After years of complaints from Anaheim residents about the towering gray clouds that its fireworks shows create, Disney scientists have come up with an answer: a smokeless launcher.
The new technology uses compressed air to propel fireworks into the sky, rather than smoke-producing black powder.
But neighbors aren't impressed.
They acknowledge that the smoke is not as heavy as it has been in the past, with the switch to mostly air-launched fireworks. But the real issue, they say, is that Disneyland stages nearly four times as many fireworks shows as it did 10 years ago.
"We feel like it's a joke," said Jim Anderson, spokesman for Anaheim Homeowners for Maintaining Their Environment. "There's been a huge increase [in shows] ... and now they make a slight reduction and somehow want praise."
Disney spokeswoman Marilyn Waters said the theme park is trying to be a good neighbor. Disney says it will donate the seven patents associated with the new launch technology to an undetermined nonprofit organization that can license it to other pyrotechnic entertainers.
In the air, shows appear the same. But on the ground, 330 air-launch tubes have replaced most of the park's black-powder cylinders.
Air launch also gives engineers more control over trajectory, such as fireworks in the outline of Mickey Mouse nearly impossible to pull off before.
Seventy-five percent of Disneyland's fireworks now use the air-launch tubes.
Air quality officials applauded Disneyland's efforts to reduce pollution from its fireworks. "It's absolutely pioneering," said Carol Coy, deputy executive officer at the regional Air Quality Management District. "This is a totally voluntary research project Disney embarked on as a smoke mitigation to be a good neighbor."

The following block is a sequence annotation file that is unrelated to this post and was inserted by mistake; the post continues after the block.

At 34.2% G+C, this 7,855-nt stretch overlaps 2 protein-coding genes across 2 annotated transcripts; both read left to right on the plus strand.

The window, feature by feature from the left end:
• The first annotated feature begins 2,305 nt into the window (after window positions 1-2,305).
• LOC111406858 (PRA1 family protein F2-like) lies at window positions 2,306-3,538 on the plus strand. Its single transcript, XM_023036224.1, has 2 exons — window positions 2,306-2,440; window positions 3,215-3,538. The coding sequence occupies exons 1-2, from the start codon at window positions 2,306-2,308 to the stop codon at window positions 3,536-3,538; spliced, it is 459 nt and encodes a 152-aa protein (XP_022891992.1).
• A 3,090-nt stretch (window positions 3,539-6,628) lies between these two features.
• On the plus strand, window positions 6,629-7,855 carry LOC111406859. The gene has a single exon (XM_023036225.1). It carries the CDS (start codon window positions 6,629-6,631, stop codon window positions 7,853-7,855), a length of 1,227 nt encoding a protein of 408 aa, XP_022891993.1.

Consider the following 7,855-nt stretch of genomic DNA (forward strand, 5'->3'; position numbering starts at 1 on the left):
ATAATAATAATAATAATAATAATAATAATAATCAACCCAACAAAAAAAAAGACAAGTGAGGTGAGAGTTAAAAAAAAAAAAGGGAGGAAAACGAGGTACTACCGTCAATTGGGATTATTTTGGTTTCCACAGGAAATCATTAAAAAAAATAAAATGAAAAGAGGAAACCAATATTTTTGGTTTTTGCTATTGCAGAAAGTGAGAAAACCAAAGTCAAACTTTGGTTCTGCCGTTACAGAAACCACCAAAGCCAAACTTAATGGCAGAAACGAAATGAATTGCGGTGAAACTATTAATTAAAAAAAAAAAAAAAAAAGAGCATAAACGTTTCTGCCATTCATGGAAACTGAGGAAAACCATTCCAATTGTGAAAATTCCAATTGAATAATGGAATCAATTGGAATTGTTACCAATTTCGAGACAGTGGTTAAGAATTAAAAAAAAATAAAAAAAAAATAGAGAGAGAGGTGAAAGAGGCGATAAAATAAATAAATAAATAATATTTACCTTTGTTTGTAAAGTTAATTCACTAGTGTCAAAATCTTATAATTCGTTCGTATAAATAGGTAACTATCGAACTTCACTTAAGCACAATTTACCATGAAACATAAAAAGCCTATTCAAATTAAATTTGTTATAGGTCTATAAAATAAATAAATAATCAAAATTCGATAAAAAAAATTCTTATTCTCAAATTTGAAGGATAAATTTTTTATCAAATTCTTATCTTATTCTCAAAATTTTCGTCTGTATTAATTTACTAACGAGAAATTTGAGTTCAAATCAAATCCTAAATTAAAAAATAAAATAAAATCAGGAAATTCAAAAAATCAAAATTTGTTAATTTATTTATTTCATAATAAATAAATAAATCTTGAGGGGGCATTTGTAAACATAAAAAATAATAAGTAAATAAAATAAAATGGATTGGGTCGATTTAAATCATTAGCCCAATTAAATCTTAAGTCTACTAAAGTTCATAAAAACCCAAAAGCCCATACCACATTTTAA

While fireworks shows were once reserved for summer and special occasions, they have been staged year-round since 2000. There are nightly shows during the summer season and winter holidays and on Friday and Saturday evenings the rest of the year. And some residents object to the noise.
Disneyland is by far the largest pyrotechnic entertainer in Southern California, according to the AQMD, launching 89,700 pounds of fireworks annually, more than four times second-place Universal Studios. Last year Disneyland was given city permits for fireworks shows on 239 days. By contrast, Disneyland obtained permits in 1993 for pyrotechnic shows on just 62 days, according to the Anaheim homeowners group.
"Yes, there is somewhat less smoke," said Steve White, president of the group. "However, they've gone from doing it in the summertime to doing it year-round. I don't see how anyone can argue it's an improvement."